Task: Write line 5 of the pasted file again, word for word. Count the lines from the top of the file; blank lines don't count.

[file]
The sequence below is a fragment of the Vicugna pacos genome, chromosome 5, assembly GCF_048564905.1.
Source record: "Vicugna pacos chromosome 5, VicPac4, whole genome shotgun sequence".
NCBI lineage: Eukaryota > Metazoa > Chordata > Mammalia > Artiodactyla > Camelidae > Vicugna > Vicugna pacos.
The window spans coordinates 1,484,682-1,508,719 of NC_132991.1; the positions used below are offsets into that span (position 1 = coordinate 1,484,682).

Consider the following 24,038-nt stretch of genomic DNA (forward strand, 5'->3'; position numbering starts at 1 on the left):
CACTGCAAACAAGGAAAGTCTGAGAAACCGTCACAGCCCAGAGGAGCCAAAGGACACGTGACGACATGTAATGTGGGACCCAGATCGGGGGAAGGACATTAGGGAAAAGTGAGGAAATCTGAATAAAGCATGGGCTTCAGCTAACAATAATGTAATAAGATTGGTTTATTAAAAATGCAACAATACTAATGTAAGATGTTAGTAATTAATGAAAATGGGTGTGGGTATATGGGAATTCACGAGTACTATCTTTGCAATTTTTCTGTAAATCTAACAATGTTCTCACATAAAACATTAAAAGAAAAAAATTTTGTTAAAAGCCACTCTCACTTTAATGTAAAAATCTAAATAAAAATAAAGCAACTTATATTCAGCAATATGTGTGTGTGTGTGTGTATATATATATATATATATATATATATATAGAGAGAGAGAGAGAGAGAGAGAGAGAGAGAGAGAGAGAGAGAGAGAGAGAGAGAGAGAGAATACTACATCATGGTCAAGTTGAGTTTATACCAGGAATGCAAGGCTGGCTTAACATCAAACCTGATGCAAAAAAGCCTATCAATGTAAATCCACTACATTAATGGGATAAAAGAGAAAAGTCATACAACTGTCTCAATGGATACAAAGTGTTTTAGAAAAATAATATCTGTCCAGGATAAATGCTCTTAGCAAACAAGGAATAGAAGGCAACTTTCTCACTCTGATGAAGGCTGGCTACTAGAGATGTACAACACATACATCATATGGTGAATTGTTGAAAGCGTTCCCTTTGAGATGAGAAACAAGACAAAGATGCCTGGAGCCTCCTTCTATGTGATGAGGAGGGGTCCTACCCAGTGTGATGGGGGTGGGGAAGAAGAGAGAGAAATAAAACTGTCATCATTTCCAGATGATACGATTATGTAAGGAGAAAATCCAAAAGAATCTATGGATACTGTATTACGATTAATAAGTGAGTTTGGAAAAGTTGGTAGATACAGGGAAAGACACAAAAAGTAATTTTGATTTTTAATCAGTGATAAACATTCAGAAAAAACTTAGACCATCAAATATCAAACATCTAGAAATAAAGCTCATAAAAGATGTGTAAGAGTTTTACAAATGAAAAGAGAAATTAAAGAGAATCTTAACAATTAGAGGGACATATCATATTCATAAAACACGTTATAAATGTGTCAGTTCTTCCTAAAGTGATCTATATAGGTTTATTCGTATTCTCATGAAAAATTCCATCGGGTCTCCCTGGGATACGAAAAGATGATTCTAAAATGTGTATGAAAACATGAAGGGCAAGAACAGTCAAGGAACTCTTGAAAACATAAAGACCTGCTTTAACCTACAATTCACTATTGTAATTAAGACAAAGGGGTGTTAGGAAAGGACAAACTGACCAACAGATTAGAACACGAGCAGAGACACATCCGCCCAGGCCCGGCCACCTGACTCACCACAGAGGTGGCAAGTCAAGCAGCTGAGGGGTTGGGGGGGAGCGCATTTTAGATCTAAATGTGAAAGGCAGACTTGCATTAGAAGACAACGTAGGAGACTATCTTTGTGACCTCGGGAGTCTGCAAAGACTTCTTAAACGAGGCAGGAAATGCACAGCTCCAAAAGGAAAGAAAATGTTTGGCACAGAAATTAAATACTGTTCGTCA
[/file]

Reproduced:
Consider the following 24,038-nt stretch of genomic DNA (forward strand, 5'->3'; position numbering starts at 1 on the left):